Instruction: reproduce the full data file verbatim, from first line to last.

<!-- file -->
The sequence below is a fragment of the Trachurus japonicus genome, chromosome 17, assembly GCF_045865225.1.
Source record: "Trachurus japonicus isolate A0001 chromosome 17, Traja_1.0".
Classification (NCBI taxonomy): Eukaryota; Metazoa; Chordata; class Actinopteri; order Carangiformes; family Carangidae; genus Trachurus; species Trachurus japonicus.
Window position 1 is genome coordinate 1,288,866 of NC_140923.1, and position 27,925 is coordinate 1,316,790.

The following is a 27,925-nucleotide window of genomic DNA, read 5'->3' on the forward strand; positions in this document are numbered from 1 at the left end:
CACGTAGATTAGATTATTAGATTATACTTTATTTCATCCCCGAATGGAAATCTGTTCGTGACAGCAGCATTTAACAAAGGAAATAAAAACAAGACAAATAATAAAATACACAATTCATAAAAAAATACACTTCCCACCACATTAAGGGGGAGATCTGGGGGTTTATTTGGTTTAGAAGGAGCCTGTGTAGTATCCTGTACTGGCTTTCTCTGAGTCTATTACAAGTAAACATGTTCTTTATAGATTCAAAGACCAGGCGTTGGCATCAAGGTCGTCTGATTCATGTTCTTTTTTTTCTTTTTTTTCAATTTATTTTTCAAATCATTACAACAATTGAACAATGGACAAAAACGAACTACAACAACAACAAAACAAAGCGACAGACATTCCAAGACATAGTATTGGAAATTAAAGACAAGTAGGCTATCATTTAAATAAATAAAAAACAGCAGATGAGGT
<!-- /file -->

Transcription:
The sequence below is a fragment of the Trachurus japonicus genome, chromosome 17, assembly GCF_045865225.1.
Source record: "Trachurus japonicus isolate A0001 chromosome 17, Traja_1.0".
Classification (NCBI taxonomy): Eukaryota; Metazoa; Chordata; class Actinopteri; order Carangiformes; family Carangidae; genus Trachurus; species Trachurus japonicus.
Window position 1 is genome coordinate 1,288,866 of NC_140923.1, and position 27,925 is coordinate 1,316,790.

The following is a 27,925-nucleotide window of genomic DNA, read 5'->3' on the forward strand; positions in this document are numbered from 1 at the left end:
CACGTAGATTAGATTATTAGATTATACTTTATTTCATCCCCGAATGGAAATCTGTTCGTGACAGCAGCATTTAACAAAGGAAATAAAAACAAGACAAATAATAAAATACACAATTCATAAAAAAATACACTTCCCACCACATTAAGGGGGAGATCTGGGGGTTTATTTGGTTTAGAAGGAGCCTGTGTAGTATCCTGTACTGGCTTTCTCTGAGTCTATTACAAGTAAACATGTTCTTTATAGATTCAAAGACCAGGCGTTGGCATCAAGGTCGTCTGATTCATGTTCTTTTTTTTCTTTTTTTTCAATTTATTTTTCAAATCATTACAACAATTGAACAATGGACAAAAACGAACTACAACAACAACAAAACAAAGCGACAGACATTCCAAGACATAGTATTGGAAATTAAAGACAAGTAGGCTATCATTTAAATAAATAAAAAACAGCAGATGAGGT